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Re: Contraction Joints in Bonded Concrete Repairs

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Also, are you relying on the new concrete in the positive moments areas?

On Wednesday, January 9, 2013, Will Haynes wrote:

How much concrete is being removed? Is it too thin to install new WWR in?

If this is more like a thin topping slab then I think the new concrete
would bond to the existing roughened concrete and cause shrinkage cracks. I
 would begin to judge the amount of joints required on how thick it is and
if you can add reinforcing.

WH

On Tue, Jan 8, 2013 at 2:00 PM, Felker, Brian P CIV NAVFAC MIDLANT, IPTNE
<brian.felker(--nospam--at)navy.mil> wrote:

I am designing repairs for an existing deteriorated concrete structure
consisting of monolithic two-way slab/beam construction.  The top side of
the structure is exhibiting corrosion-related spalling in various
locations.  My plan is to remove the deteriorated concrete, prepare the
steel and concrete substrates, and place fresh concrete.  Sizes and aspect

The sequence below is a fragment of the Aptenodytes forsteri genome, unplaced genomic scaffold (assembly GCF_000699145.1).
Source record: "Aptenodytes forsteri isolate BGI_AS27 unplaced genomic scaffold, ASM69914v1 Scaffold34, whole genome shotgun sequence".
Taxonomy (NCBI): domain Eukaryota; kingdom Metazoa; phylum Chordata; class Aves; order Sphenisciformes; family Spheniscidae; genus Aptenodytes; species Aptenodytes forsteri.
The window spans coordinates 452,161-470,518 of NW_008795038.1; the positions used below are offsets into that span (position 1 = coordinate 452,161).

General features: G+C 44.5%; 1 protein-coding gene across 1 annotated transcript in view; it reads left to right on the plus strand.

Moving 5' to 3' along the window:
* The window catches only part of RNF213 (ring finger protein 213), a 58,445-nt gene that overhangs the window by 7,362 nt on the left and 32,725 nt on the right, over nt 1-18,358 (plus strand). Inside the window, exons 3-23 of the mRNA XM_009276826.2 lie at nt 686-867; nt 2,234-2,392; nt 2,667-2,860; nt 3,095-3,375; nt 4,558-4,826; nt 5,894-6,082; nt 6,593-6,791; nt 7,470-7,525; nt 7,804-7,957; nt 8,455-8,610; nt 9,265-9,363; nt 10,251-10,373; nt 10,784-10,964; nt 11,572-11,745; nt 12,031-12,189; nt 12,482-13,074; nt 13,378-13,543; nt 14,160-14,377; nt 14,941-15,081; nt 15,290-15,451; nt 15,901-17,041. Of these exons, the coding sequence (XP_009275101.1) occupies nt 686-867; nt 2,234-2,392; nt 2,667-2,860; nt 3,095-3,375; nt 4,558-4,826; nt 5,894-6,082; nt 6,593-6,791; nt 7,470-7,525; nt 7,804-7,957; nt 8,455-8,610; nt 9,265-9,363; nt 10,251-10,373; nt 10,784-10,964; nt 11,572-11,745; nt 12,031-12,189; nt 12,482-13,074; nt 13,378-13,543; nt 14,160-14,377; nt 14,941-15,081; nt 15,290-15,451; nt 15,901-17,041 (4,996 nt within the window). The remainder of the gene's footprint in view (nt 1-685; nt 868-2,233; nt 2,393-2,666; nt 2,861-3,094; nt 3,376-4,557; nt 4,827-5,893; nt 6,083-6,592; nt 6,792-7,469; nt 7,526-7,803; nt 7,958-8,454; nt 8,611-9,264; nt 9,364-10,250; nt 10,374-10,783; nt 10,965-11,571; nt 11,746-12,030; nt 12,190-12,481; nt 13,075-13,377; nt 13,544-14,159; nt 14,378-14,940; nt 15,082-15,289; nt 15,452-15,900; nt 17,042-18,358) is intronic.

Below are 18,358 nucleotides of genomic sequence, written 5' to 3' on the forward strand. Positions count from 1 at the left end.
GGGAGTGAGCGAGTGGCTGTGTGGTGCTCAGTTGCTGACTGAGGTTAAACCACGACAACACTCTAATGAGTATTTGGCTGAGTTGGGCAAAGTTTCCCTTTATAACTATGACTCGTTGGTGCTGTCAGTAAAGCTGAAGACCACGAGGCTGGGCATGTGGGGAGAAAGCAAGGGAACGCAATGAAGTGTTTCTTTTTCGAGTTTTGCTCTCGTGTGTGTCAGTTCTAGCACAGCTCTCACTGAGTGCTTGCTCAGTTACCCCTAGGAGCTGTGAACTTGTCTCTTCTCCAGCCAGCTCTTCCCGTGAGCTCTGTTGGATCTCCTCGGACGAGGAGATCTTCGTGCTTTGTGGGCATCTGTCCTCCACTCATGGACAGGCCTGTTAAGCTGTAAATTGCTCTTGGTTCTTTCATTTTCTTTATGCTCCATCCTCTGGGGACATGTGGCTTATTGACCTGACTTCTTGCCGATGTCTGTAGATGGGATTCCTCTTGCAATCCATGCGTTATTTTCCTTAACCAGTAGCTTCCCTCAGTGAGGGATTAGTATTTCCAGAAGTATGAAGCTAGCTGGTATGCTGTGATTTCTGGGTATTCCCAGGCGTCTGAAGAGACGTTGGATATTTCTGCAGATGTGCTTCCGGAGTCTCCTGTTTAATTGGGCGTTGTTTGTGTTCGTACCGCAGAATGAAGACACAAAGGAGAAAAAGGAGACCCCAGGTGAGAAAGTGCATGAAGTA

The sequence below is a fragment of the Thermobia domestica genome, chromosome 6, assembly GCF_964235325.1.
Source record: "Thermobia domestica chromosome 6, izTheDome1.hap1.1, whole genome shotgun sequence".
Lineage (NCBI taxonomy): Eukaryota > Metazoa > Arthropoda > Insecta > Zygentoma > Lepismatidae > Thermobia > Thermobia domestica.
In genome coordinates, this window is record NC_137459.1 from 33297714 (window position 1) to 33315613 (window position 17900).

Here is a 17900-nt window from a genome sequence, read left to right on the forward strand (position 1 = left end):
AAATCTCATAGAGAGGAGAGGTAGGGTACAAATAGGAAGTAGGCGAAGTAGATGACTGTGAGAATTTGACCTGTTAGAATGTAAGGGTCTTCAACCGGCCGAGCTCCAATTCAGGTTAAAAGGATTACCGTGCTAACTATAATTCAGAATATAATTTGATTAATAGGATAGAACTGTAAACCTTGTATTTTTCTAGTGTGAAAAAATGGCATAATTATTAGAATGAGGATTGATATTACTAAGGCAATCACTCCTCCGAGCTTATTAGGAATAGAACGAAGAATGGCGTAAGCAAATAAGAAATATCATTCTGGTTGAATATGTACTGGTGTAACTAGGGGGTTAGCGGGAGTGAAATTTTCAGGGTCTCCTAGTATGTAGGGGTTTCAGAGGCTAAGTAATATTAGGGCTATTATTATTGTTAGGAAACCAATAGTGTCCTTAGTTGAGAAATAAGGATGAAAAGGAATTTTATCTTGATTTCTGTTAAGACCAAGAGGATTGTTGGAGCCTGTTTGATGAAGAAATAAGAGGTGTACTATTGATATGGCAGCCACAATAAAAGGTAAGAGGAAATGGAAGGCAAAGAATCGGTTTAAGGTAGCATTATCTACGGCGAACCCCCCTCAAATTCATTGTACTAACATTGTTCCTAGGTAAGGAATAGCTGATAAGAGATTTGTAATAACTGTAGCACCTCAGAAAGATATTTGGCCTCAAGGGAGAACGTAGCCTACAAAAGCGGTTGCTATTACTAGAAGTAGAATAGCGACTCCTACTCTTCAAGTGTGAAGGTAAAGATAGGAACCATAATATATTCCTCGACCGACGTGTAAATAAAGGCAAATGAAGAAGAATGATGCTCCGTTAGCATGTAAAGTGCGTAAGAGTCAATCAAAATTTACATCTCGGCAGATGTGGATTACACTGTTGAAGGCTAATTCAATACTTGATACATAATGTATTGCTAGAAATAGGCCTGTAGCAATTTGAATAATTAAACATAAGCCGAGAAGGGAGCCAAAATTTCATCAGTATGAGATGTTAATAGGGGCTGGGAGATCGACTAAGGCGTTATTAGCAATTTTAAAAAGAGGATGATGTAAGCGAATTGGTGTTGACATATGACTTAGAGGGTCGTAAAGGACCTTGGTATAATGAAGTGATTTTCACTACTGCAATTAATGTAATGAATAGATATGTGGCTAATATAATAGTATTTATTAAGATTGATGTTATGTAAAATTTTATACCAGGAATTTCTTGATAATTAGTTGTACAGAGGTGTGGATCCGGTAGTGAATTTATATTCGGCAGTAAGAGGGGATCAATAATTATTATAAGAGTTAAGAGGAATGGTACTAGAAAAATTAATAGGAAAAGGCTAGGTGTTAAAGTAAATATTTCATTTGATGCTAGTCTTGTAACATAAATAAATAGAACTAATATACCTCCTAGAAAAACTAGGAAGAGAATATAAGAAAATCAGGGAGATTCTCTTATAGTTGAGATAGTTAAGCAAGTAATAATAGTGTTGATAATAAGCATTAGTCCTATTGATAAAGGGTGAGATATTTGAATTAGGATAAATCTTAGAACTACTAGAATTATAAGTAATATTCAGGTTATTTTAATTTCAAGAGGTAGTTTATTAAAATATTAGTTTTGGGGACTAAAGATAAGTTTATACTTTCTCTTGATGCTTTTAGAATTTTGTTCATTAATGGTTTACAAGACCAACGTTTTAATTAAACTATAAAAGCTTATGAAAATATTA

ratios of the repair areas vary widely.  Repair concrete will be bonded to
the roughened existing concrete substrate and restrained by embedded
reinforcement, meaning only the top surface of the repair can move due to
shrinkage.  Unfortunately, I have had difficulty finding definitive
recommendations on spacings for contraction joints in such a repair.  Most
of the ACI publications address slabs that are cast on a slippery base
material, such that the top and bottom surfaces of the slab are free from
significant restraint.  Any insights would be much appreciated!

Thanks,
Brian Felker, P.E.
Design Manager/Structural Engineer
NAVFAC MIDLANT / IPT NE
Bldg Z-144, Rm 214
Virginia Ave
Naval Station Norfolk
Norfolk, VA 23511-3095
(p) 757.341.2047
(f) 757.341.2095
brian.felker(--nospam--at)navy.mil

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